We understand you to concede that an owner operator will pay a franchise fee, and limit your questions as to whether Jay-Rock is prescribing a marketing plan or system in substantial part and whether the businesses of the owner/operators will be substantially associated with Jay-Rock’s commercial symbol.
In our opinion, for the reasons set forth below, Jay-Rock is prescribing a marketing plan or system in substantial part. As indicated above, owner/operators will be assigned Service Contracts entered into between Jay-Rock and the plants. In accepting these assignments owner/operators will be obligated to operate their in-plant food service businesses pursuant to the commitments made by Jay-Rock and thus will be following a marketing plan or system prescribed in substantial part by Jay-Rock. Moreover, you have represented that Jay-Rock will suggest, and possibly teach, instructions and methods for efficient operation of the units. In this connection, the commissioner has stated that a marketing plan or system may be “prescribed” within the meaning of Section 31005, although there is no obligation on the part of the franchisor to observe it, where a specific sales program is outlined, suggested, recommended, or otherwise originated by the franchisor (Dept. of Corps. Release No. 3-F (Revised) p. 4).
As regards your question whether the business of the owner/operator will be substantially associated with the commercial symbol of Jay-Rock, the Commissioner has stated that for the operation of the franchisee’s business to be substantially associated with the symbol of the franchisor, it must be communicated to the customers of the franchisee (Dept. of Corps. Release Ho. 3-F (Revised) p. 7). In this connection, it is our opinion that the various plants with which Jay-Rock enters into Service Contracts, which are later assigned to owner/operators, are “customers” of owner/operators to whom the name “Jay-Rock Sales, Inc.” is communicated. Moreover, you have represented that the food articles may have a “stick-on label which identifies the food and contains” Jay-Rock’s name. Thus Jay-Rock’s commercial symbol is communicated to the employees purchasing food from the owner/operator, who, in our opinion, are also customers of owner/operator.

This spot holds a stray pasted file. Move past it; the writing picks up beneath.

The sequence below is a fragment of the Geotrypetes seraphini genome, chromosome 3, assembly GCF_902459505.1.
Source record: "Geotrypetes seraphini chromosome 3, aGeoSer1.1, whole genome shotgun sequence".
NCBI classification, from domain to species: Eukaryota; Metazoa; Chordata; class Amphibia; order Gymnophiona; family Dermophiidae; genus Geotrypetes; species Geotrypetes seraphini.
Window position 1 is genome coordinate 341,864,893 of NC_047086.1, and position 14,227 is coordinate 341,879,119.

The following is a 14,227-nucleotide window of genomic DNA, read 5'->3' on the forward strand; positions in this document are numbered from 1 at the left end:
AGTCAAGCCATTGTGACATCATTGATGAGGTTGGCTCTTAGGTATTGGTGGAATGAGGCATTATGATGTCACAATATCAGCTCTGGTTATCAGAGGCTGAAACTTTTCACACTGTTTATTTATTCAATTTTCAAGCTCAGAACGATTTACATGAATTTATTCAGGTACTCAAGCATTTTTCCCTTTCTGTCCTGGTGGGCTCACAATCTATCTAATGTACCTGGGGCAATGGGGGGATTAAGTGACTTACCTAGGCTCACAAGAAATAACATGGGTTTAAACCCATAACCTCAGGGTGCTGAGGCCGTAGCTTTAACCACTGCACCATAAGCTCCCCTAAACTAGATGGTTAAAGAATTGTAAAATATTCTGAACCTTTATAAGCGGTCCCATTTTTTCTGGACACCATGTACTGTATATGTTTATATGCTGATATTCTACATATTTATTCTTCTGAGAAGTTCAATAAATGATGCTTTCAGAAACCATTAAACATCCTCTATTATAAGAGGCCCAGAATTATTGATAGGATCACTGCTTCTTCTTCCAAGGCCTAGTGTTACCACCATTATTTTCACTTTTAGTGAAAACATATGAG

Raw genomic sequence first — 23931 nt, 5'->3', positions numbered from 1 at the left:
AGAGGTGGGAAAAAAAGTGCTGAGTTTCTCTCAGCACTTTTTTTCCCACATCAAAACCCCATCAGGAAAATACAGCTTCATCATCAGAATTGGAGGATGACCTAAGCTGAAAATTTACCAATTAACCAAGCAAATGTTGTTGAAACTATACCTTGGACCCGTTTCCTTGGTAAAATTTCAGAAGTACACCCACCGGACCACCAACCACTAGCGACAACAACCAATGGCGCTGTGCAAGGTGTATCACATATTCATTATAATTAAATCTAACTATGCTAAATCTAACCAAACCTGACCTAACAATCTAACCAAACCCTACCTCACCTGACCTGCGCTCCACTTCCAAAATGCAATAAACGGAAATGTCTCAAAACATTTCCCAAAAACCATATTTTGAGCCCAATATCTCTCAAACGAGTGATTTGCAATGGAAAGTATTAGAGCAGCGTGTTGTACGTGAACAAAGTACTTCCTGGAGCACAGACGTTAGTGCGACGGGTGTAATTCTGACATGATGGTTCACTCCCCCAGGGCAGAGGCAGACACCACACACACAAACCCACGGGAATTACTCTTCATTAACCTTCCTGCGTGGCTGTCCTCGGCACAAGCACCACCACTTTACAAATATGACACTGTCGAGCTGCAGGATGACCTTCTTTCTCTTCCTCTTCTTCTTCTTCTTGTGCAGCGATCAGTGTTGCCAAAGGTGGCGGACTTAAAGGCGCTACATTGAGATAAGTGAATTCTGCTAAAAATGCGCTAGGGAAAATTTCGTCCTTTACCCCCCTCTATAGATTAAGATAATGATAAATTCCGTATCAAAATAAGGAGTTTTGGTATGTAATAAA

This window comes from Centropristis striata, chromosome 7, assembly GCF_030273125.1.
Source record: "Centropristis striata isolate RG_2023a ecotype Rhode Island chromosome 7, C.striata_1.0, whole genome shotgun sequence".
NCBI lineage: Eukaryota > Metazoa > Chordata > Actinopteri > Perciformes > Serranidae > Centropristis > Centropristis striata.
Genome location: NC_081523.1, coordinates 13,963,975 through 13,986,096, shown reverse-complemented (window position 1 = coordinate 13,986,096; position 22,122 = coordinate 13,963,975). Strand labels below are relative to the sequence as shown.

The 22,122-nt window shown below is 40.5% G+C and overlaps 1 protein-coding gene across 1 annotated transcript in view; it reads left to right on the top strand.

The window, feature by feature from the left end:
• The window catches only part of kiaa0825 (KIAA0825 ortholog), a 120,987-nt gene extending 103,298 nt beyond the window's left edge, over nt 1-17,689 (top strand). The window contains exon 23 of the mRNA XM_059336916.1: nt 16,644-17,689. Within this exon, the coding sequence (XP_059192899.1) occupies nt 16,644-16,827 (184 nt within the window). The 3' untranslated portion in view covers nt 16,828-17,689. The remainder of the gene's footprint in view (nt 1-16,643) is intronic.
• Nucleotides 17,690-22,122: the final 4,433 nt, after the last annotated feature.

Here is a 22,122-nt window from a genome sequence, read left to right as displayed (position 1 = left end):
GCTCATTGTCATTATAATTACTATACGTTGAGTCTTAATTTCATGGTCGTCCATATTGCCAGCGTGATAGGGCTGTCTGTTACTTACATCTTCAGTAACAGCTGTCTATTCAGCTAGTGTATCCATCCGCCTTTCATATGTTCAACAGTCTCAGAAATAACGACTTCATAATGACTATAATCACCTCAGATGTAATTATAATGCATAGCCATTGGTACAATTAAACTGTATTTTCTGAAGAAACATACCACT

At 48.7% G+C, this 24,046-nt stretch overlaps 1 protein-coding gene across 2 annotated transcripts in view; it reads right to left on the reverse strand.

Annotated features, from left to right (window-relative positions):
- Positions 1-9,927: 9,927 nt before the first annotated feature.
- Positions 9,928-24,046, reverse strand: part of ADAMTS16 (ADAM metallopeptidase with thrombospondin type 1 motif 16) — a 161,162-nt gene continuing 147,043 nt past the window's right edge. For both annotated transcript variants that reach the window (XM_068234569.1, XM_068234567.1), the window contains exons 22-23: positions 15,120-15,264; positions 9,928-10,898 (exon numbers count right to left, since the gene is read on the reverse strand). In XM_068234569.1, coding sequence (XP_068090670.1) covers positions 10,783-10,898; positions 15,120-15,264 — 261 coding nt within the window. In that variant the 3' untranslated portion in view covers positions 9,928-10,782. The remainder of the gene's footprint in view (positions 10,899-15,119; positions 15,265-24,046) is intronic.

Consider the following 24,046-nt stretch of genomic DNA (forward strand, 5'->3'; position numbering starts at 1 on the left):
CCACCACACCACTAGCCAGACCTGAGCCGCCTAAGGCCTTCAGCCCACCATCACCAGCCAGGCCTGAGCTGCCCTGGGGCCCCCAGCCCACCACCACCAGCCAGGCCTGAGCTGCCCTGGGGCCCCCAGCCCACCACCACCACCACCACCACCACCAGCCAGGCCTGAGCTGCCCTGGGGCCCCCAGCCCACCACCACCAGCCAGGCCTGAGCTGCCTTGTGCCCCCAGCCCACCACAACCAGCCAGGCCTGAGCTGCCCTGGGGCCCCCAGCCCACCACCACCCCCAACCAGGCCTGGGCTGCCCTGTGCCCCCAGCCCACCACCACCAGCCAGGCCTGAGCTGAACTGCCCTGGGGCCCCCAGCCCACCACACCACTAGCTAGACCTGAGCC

Accordingly, it is our opinion that, under the circumstances described by you as outlined above, the arrangements between Jay-Rock and owner/operators constitute “franchises” within the definition of Section 31005 and subject to the provisions of the Franchise Investment Law.
Inasmuch as interpretive opinions are issued for the principal purpose of providing a procedure by which members of the public can protect themselves against liability for acts done or omitted in good faith in reliance upon the administrative determination made in the opinion; and since there can be no such reliance where the Commissioner asserts jurisdiction with respect to a particular situation or determines that a legal requirement is applicable, advice to that effect, as contained in this letter, does not constitute an interpretive opinion.
Dated: San Francisco, California
May 3, 1974
By order of
ROBERT L. TOMS
Commissioner of Corporations
J. DOMINIQUE OLCOMENDY
Supervising Corporations Counsel
Office of Policy